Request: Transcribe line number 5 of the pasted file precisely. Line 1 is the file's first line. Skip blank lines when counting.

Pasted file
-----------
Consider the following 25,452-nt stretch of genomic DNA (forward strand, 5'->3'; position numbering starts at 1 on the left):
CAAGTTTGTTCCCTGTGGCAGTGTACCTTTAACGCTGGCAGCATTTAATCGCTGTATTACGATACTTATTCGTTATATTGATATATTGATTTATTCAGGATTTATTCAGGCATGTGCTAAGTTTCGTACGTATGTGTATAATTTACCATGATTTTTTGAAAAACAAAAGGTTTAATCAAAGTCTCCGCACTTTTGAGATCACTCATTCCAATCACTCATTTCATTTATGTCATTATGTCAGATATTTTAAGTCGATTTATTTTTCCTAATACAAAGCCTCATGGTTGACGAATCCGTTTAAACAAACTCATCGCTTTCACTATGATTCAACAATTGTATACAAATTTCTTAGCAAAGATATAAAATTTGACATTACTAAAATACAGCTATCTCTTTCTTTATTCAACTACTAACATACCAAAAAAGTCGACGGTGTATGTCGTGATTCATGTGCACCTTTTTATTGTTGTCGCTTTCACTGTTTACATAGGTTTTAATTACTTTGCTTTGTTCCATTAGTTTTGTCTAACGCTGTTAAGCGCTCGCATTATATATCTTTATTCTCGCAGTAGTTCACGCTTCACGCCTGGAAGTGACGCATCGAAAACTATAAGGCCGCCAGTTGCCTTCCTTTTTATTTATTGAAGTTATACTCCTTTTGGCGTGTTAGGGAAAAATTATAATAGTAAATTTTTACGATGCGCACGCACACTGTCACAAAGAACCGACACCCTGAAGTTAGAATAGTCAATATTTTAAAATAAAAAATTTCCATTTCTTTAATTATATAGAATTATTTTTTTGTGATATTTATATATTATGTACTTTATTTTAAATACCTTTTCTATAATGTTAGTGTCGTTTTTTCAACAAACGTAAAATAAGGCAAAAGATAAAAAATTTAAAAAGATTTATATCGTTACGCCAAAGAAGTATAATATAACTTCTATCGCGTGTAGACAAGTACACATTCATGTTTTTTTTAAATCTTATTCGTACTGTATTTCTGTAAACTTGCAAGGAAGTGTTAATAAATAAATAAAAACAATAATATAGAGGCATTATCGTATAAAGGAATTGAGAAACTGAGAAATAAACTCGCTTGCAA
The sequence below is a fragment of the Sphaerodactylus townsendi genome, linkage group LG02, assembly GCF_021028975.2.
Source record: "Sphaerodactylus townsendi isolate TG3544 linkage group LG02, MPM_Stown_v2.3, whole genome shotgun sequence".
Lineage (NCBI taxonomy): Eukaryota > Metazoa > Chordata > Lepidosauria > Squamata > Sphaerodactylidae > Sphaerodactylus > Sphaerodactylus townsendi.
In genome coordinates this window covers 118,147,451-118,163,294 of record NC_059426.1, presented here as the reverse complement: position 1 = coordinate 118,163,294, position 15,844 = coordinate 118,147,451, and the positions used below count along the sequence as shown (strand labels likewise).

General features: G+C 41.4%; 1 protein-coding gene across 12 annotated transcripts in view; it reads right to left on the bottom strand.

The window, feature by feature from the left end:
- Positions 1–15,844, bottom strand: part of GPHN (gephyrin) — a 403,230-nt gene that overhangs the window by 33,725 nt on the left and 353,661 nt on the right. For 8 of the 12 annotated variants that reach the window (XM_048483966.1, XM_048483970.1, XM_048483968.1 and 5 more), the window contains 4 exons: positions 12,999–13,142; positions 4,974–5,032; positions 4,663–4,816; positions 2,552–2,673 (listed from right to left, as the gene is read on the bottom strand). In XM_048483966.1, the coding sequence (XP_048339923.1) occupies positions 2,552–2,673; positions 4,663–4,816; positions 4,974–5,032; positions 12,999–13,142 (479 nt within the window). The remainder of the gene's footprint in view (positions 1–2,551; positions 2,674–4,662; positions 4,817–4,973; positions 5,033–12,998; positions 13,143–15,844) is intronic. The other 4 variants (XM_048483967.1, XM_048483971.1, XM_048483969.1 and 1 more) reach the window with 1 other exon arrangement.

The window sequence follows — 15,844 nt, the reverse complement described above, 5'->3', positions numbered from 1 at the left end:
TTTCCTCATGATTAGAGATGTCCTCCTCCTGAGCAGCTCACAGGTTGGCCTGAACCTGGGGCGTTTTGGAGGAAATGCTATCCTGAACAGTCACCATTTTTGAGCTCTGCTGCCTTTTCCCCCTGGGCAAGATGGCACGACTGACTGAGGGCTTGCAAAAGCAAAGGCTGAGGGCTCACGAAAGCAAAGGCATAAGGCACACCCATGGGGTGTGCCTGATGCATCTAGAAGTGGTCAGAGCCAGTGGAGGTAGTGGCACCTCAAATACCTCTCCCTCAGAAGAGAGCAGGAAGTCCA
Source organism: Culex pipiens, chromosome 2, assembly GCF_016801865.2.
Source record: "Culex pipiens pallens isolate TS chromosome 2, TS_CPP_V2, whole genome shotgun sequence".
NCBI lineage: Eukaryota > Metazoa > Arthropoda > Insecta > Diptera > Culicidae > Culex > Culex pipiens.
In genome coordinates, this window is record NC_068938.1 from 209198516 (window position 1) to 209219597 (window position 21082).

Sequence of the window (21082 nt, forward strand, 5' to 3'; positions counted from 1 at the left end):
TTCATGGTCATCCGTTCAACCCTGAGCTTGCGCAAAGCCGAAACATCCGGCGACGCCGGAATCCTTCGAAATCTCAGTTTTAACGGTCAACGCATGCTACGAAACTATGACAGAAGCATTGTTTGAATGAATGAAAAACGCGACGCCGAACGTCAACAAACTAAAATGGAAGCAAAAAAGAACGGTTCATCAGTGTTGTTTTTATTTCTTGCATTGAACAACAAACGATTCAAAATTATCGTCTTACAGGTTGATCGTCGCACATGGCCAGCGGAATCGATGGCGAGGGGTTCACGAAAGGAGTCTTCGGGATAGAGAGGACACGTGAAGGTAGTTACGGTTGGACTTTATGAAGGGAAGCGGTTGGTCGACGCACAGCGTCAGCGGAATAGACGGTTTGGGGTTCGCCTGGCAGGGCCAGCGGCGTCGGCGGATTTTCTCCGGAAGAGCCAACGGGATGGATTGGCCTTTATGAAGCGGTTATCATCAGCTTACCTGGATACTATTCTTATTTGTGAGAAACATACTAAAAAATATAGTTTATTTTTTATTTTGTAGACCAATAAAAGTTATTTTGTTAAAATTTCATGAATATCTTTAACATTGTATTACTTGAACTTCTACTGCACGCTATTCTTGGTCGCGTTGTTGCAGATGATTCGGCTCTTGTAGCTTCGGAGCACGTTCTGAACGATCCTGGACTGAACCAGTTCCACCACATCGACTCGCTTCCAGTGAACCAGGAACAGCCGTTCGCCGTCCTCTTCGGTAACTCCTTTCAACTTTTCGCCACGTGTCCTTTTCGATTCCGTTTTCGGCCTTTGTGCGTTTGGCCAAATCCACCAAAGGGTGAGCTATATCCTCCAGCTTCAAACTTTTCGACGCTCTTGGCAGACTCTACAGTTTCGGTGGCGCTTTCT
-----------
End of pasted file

Lineage (NCBI taxonomy): Eukaryota > Metazoa > Chordata > Lepidosauria > Squamata > Sphaerodactylidae > Sphaerodactylus > Sphaerodactylus townsendi.